Canada's economy created a surprisingly high number of jobs in June, but dismal U.S. data and lack of wage inflation may mean the central bank keeps its foot on the accelerator for a while longer with low rates.
Net employment gains in the month totaled 28,400, Statistics Canada said on Friday, compared with the 15,000 expected by markets. The transport and warehousing industry did the most hiring and overall gains were mostly in part-time and public sector jobs.
The unemployment rate held steady at 7.4 percent as more people entered the labor market.
The job market has been stronger than expected for three straight months now, good news for an economy that is seen to have slumped in the second quarter but may regain momentum in the second half of the year.
"It was a pretty decent number. ... It's basically suggesting the economy continues to expand at a fairly decent rate," said Sheryl King, chief economist at Bank of America Merrill Lynch Canada.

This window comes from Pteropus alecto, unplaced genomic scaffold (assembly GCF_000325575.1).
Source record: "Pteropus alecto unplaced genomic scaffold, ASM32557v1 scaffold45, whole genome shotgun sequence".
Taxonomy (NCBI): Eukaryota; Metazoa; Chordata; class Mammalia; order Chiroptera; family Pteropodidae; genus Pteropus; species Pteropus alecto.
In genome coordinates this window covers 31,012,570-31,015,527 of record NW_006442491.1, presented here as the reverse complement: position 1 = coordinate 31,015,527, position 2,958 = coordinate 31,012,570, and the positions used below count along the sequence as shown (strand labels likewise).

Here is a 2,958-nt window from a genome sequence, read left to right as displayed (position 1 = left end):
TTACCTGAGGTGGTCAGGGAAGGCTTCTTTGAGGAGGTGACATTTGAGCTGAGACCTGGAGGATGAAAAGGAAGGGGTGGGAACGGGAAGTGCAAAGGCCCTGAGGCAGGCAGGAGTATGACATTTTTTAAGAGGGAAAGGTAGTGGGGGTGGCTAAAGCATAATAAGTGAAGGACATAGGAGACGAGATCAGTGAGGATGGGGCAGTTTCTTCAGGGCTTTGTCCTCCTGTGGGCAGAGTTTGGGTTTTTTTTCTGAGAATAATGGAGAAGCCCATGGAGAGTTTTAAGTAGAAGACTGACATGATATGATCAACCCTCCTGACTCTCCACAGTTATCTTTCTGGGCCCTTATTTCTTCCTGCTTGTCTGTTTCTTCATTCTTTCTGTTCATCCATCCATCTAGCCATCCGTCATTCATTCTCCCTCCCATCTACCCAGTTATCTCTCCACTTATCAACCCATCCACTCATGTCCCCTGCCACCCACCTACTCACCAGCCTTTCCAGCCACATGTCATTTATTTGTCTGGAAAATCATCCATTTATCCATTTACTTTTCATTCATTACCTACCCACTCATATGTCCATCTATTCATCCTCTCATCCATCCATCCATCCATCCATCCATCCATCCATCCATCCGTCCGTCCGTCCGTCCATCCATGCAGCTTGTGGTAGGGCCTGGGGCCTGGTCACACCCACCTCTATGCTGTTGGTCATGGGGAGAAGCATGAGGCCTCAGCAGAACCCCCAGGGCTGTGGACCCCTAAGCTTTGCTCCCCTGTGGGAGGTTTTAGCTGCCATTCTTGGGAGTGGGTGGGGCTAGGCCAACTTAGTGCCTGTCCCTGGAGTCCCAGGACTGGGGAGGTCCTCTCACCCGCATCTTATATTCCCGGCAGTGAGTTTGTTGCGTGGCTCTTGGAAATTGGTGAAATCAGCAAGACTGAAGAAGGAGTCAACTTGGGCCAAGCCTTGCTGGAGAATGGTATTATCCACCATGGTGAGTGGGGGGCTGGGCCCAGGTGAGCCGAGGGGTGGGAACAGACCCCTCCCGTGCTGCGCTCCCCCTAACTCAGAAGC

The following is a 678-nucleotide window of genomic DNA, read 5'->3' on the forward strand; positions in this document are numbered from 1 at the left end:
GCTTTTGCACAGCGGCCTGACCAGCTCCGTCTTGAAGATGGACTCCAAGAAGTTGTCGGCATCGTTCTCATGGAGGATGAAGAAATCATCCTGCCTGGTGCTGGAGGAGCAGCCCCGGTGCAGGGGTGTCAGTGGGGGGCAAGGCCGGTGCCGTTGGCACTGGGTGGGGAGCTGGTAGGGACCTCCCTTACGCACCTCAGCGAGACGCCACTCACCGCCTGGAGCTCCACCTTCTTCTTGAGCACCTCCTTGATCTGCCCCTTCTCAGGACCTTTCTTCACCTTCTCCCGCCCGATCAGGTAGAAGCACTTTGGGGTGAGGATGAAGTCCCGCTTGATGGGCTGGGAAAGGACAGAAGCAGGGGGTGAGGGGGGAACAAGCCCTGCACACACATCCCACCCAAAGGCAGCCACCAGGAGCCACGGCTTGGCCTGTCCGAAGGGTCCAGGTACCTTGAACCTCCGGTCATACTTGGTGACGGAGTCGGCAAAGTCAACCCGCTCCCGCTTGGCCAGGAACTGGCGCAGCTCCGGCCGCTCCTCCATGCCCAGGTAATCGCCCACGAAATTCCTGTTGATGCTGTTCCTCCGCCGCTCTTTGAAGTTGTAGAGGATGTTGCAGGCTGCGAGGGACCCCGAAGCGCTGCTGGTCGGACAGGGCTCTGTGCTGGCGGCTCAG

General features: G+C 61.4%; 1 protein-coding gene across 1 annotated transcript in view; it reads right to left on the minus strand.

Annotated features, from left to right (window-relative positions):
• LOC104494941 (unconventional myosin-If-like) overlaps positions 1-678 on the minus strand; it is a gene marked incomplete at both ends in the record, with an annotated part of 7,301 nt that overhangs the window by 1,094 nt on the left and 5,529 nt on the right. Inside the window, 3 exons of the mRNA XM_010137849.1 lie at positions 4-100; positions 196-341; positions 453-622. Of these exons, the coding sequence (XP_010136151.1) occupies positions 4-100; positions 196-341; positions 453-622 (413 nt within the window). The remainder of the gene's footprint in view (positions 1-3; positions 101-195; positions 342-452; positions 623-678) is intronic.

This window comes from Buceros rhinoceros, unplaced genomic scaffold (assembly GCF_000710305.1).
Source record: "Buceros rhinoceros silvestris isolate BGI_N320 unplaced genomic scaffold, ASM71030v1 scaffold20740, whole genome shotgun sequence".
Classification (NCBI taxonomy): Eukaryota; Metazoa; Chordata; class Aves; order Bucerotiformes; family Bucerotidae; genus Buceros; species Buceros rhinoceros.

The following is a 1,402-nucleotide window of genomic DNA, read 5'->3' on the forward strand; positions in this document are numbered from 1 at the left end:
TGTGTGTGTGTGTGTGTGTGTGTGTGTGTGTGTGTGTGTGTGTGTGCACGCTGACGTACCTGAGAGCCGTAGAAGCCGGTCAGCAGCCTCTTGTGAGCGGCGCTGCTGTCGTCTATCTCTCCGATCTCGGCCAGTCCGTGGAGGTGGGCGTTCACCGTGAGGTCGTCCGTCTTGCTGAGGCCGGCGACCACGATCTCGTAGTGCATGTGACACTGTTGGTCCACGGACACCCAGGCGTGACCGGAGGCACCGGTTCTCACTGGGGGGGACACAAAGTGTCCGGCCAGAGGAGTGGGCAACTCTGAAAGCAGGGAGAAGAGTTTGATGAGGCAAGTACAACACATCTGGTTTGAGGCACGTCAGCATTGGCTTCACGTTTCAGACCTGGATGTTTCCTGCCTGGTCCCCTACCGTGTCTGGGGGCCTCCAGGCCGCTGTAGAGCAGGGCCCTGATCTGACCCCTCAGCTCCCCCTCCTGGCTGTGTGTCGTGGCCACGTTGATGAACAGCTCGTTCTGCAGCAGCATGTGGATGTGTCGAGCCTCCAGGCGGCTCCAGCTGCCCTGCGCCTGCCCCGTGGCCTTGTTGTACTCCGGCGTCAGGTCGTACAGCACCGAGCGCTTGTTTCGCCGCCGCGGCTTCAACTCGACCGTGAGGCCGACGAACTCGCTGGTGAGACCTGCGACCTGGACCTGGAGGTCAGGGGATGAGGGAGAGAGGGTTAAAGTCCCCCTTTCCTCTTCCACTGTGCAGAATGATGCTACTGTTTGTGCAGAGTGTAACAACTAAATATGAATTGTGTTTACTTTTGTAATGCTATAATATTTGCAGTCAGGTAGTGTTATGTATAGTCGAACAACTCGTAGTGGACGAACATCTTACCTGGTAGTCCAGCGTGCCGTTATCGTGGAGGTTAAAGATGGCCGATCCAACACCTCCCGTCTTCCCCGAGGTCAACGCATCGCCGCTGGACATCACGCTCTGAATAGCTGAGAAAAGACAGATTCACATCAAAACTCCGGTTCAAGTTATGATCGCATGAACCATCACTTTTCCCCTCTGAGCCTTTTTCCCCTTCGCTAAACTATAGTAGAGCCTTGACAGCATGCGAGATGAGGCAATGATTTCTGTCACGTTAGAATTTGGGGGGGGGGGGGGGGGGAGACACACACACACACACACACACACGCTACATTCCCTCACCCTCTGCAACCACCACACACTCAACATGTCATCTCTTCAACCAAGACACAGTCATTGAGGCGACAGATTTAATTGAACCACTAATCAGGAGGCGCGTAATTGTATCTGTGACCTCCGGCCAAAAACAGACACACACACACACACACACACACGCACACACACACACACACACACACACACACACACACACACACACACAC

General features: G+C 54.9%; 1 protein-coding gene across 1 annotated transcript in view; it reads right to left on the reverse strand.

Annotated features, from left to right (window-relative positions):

But weakness south of the border, where U.S. employers hired the fewest number of workers in nine months, quickly dampened spirits in Canadian markets.
The U.S. economy actually created fewer jobs than its Canadian counterpart in June despite being many times its size.
The Canadian dollar, which had firmed to a session high against the U.S. dollar after the Statscan release, tumbled on the U.S. numbers to a session low of C$0.9665 to the U.S. dollar, or $1.0347.